“Good morning, everyone. On behalf of everyone at UNICEF, it’s a pleasure to join our partner to launch this report.
“The report is a reality check. A reminder of how far we’ve come, and how far we have to go.
“Our progress has been impressive.
“Since the launch of Every Woman Every Child, more than one billion children have been vaccinated.
“Under-five deaths are at an all-time low.
“Coverage of immunization, skilled birth attendants and access to safe drinking water reached over 80 per cent.
“Under five HIV infections have fallen by half.
“And 25 million child marriages have been prevented.
“All thanks to the many partners working under the Every Woman Every Child umbrella – from the Secretary-General, to our agency and civil society partners, to the governments and donors supporting our work.
“When we add these achievements to those in other areas critical to children’s lives – like child nutrition and education – the picture becomes clear: together, the world is heading in the right direction when it comes to child and maternal health and survival.
“The right direction. But at the wrong speed. Because our progress has been imperfect. Uneven. And not fast enough.
“Every 13 seconds, a newborn baby dies. Every hour, 33 women die during childbirth. And one million adolescents die each year from preventable causes.
“We must accelerate. We must do better. And we must do more – especially in those areas where over 80 per cent of these deaths are concentrated – sub-Saharan Africa and South Asia.
“While these trends pre-date the pandemic, we must face the fact that COVID-19 has added a new urgency to our work.
“The pandemic has put health systems under enormous strain. Millions of women and children are facing disruptions in routine services for immunization, disease treatment, and ante and postnatal care.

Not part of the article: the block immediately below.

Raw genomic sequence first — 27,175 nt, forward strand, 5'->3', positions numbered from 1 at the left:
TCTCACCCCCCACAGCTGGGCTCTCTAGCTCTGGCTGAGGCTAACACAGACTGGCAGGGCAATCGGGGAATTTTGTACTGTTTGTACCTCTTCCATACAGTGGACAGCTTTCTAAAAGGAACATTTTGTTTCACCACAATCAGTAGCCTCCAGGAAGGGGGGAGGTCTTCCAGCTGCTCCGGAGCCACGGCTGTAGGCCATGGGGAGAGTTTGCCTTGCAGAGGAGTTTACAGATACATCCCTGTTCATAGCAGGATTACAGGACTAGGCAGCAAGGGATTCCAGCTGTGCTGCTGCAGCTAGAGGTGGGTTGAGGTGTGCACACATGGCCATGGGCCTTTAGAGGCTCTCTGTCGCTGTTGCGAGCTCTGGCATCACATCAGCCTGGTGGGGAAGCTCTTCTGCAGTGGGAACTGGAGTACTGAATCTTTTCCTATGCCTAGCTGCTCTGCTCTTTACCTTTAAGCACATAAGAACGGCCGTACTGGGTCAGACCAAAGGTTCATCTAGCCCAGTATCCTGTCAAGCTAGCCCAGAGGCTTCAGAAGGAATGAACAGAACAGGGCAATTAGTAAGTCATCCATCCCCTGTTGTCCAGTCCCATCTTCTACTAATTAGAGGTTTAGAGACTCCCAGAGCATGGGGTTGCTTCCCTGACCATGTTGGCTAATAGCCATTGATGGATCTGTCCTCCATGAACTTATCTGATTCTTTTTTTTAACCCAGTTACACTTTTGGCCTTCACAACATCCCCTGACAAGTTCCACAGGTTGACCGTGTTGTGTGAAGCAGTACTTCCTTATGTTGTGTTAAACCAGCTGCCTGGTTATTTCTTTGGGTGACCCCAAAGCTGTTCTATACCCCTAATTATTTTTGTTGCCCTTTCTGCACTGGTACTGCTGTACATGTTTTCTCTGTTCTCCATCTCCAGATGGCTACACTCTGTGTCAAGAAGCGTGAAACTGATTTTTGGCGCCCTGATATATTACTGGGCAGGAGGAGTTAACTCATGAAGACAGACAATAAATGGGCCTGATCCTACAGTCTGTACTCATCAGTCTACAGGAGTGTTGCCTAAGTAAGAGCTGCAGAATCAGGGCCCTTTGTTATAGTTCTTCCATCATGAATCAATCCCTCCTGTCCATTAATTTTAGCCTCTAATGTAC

“In short – we must use this moment and this report as a rallying cry to every country to invest in women and children’s health. To re-imagine health systems that can truly reach every woman and every child, no matter who they are or where they live.
“First – UNICEF calls on world leaders to make bold investments in primary health care systems at the community level. Women and children must be able to access the services they need, where they live. These investments and actions will also bring us one step closer to our shared goal of universal health coverage. An essential ingredient in a better, fairer and healthier world.
“And second – these investments in health systems must also be matched by equally bold investments in all of the systems that support good health. Water, sanitation and hygiene. Nutrition and food systems. Education. Mental health. And social protections to help families make ends meet and invest in their families.
“The report we’re launching today shows that recovery, resilience and progress in health is possible.
“When we work together and help spark the political will to invest in the systems that support people’s health, we can drive achievements like the ones listed in this report.
“UNICEF stands ready to lend our expertise, experience and global reach across more than 190 countries to this important work.
“We look forward to continuing this journey together, and reimaging health systems that can truly support every woman and every child. Thank you.”